In FIGURE 1, application of a surface layer is illustrated, in accordance with the present invention, wherein tanks 10 and 11 are supported on a suitable farm vehicle (not shown) to apply black heat-absorbent surface strips 12 and 1 3 over the seed beds immediately behind a planter. While neither the planter nor the vehicle itself have been illustrated in FIGURE 1, it will be understood that an aqueous solution of humate salts is delivered from tanks 10 and 11 by way of a pump 14 and lines 15 and 16 to nozzles '17 and 18, respectively. The spray forms a surface cover over the seed bed immediately following the placement of the seeds. In the preferred embodiment of the invention, the humate salts will be applied to the seed bed as strips of, for example, eight inches wide on beds of forty-inch centers, in amounts of between 25 and 500 pounds per acre. With such planting, about 13,068 linear feet of eight-inch heat-absorbing strips would be laid down on each acre. The amount of humate salts employed is based on the dry weight of the salts, and would be in amounts of from 0.0027 pound per square foot to 0.0575 pound per square foot. Preferably, the humate salts would be used at a rate of about 0.0115 pound per square foot.
The solution will have concentrations of humate salts therein such that the percent by weight of humate salts in the solution preferably will be of the order of about 10% to 13%. The amounts used will depend to a degree upon the pH of the final solution. Where the humate salt fraction of the solids in the solution is as low as 6% by Weight with a pH of about 6.5 or above, the solution when sprayed onto the soil does not readily form a suitable surface coating. In contrast, solutions having concentrations of 10% to 13% have been found to be satisfactory. Where additives, as hereafter described, are employed, low humate soil concentrations may be useful.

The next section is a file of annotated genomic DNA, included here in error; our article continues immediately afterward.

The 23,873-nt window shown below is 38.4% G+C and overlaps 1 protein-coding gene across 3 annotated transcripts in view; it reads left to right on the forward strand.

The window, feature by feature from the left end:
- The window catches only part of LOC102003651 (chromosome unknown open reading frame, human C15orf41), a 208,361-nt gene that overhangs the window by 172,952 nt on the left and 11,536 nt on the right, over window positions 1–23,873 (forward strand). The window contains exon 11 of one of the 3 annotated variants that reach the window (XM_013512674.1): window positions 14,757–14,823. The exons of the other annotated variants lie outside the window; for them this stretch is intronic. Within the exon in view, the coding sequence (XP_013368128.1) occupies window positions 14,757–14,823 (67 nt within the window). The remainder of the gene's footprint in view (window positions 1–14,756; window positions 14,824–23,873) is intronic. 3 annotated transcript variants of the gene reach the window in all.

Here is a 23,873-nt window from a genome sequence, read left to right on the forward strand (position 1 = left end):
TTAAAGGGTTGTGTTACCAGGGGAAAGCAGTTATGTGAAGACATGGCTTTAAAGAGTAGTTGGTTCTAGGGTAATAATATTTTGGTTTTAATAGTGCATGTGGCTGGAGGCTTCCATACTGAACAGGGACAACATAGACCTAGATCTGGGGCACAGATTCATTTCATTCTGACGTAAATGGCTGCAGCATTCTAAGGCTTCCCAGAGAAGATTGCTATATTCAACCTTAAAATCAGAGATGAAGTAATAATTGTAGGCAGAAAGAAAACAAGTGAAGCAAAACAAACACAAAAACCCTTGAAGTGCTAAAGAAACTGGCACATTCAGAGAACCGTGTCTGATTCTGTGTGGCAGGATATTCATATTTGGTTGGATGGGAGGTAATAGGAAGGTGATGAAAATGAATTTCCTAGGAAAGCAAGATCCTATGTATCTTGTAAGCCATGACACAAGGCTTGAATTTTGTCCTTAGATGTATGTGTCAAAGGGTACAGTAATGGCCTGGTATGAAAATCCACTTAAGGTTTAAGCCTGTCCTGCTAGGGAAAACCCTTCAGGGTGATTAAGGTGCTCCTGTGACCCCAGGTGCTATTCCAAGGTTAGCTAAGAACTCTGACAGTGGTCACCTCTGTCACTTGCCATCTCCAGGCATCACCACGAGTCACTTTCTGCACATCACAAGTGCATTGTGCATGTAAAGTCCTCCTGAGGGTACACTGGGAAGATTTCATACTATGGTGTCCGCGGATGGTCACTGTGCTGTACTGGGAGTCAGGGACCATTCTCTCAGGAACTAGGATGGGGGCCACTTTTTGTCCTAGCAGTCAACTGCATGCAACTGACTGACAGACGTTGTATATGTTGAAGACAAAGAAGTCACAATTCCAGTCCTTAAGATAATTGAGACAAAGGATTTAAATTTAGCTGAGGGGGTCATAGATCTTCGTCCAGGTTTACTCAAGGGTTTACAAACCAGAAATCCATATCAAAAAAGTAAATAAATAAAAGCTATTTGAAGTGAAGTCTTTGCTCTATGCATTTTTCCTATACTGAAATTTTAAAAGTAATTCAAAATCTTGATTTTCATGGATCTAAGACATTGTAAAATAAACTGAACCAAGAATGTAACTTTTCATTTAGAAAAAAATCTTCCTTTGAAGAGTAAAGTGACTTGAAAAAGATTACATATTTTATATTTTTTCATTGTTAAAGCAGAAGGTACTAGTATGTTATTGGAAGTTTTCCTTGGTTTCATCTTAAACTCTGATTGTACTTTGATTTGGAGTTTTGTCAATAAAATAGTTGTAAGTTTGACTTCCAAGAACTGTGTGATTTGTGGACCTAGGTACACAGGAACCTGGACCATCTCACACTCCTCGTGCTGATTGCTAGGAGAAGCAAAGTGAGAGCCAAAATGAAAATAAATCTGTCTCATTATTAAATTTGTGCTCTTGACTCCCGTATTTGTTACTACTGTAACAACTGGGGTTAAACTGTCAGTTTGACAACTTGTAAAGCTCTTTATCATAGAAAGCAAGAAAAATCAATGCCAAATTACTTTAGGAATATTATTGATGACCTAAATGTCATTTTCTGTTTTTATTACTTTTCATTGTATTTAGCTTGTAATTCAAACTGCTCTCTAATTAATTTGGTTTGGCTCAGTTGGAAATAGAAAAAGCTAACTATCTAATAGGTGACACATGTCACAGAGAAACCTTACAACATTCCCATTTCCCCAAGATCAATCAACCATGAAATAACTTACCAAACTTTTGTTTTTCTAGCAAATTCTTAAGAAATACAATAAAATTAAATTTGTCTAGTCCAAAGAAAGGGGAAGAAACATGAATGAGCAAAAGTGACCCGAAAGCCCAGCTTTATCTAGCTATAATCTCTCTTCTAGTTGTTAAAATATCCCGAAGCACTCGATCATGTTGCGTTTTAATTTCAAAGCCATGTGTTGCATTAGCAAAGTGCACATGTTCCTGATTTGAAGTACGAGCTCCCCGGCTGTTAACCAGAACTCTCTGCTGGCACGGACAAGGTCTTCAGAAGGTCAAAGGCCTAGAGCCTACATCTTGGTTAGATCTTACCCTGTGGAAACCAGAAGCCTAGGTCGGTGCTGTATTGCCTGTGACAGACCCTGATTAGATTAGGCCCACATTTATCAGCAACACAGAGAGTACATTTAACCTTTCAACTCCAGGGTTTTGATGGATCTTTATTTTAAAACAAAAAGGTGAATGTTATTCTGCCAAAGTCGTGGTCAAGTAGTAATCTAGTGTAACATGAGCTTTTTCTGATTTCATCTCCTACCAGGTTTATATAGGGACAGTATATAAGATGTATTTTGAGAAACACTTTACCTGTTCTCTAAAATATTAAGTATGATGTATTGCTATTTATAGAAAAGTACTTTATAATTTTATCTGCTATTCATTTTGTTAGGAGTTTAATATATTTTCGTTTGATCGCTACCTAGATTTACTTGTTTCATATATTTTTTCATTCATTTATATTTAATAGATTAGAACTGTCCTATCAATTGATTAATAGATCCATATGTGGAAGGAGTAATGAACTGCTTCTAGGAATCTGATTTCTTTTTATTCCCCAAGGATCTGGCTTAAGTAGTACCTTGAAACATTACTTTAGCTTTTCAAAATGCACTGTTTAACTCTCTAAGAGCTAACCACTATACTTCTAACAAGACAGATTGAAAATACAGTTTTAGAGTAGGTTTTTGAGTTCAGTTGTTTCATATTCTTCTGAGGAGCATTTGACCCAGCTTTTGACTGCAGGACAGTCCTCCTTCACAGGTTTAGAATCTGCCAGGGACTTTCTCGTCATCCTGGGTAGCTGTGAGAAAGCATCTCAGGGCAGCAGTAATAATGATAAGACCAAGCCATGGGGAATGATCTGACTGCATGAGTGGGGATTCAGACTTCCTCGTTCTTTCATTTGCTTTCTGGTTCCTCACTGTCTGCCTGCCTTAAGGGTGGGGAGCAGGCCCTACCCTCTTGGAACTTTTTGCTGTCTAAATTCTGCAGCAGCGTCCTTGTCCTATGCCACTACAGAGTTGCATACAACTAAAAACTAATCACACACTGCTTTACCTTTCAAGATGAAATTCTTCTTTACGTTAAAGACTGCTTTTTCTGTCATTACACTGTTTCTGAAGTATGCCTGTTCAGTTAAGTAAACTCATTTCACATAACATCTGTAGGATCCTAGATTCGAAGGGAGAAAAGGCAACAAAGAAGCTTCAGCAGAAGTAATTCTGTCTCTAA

With high concentrations in simple water-humate salt solutions, i.e., about 15% humate salts, it has been found that the solution is so thick as to make it difiicult to handle and thus the foregoing range has been found to be preferable, but it may be changed in the case of additives which will modify the physical character of the solution to facilitate handling at concentrations outtside the above preferred range.
In accordance with a preferred mode of application, and in accordance with the system illustrated in FIGURE 3 1,, humate salts having a pH of between 7 and 8 would constitute between 11% and 12% of the total weight of the solution, which solution is applied in quantities of about 100 pounds of humate salts per acre.